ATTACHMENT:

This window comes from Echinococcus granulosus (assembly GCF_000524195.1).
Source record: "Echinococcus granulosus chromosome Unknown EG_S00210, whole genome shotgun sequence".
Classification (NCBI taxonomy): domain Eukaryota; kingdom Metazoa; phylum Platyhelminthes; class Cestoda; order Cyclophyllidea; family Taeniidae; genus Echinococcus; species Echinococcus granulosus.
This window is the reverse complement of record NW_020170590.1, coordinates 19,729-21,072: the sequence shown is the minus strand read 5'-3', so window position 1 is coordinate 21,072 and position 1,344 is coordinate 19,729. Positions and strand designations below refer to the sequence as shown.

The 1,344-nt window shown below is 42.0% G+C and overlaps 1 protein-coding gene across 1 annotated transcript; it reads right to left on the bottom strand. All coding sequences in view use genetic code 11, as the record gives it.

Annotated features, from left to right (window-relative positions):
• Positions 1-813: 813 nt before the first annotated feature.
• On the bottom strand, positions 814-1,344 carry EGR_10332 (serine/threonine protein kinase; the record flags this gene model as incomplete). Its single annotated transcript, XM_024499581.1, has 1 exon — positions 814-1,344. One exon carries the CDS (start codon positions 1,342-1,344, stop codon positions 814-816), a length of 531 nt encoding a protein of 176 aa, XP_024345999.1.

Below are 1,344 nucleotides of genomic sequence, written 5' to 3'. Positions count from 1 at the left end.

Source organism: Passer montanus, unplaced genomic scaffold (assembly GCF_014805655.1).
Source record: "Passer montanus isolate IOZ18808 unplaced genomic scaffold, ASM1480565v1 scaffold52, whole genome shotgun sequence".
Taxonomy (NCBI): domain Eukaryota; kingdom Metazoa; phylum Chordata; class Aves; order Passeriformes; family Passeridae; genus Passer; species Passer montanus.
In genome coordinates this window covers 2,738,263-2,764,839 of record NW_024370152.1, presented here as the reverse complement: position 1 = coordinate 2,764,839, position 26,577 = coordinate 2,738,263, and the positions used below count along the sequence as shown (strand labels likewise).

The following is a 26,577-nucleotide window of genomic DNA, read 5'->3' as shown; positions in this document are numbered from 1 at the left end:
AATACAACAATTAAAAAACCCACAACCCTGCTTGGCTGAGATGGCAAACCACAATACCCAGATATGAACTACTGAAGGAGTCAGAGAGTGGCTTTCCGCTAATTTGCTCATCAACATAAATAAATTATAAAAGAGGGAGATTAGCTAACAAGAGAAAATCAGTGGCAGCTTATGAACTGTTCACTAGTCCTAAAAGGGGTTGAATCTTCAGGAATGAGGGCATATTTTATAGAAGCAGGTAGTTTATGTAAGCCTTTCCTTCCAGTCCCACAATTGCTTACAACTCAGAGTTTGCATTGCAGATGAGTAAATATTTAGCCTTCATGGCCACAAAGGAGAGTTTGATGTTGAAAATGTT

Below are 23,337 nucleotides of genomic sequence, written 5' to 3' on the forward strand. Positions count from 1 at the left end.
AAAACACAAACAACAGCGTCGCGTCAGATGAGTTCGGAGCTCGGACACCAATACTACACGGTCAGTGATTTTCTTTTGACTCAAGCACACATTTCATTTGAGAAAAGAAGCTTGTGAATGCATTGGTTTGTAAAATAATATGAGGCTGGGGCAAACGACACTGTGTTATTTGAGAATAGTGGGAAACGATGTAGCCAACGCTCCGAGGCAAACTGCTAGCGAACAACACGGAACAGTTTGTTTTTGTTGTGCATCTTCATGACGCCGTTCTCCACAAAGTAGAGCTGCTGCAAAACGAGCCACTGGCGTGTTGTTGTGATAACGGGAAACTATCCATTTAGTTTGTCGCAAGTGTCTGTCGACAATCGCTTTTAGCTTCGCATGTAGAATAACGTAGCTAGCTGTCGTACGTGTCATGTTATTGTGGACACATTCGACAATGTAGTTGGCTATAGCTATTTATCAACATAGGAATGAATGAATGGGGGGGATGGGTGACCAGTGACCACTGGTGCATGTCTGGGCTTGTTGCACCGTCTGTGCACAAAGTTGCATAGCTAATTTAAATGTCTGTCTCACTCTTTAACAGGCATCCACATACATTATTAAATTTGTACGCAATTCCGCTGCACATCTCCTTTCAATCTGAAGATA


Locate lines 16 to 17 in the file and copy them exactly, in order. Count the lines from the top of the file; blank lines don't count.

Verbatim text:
Below are 23,337 nucleotides of genomic sequence, written 5' to 3' on the forward strand. Positions count from 1 at the left end.
AAAACACAAACAACAGCGTCGCGTCAGATGAGTTCGGAGCTCGGACACCAATACTACACGGTCAGTGATTTTCTTTTGACTCAAGCACACATTTCATTTGAGAAAAGAAGCTTGTGAATGCATTGGTTTGTAAAATAATATGAGGCTGGGGCAAACGACACTGTGTTATTTGAGAATAGTGGGAAACGATGTAGCCAACGCTCCGAGGCAAACTGCTAGCGAACAACACGGAACAGTTTGTTTTTGTTGTGCATCTTCATGACGCCGTTCTCCACAAAGTAGAGCTGCTGCAAAACGAGCCACTGGCGTGTTGTTGTGATAACGGGAAACTATCCATTTAGTTTGTCGCAAGTGTCTGTCGACAATCGCTTTTAGCTTCGCATGTAGAATAACGTAGCTAGCTGTCGTACGTGTCATGTTATTGTGGACACATTCGACAATGTAGTTGGCTATAGCTATTTATCAACATAGGAATGAATGAATGGGGGGGATGGGTGACCAGTGACCACTGGTGCATGTCTGGGCTTGTTGCACCGTCTGTGCACAAAGTTGCATAGCTAATTTAAATGTCTGTCTCACTCTTTAACAGGCATCCACATACATTATTAAATTTGTACGCAATTCCGCTGCACATCTCCTTTCAATCTGAAGATA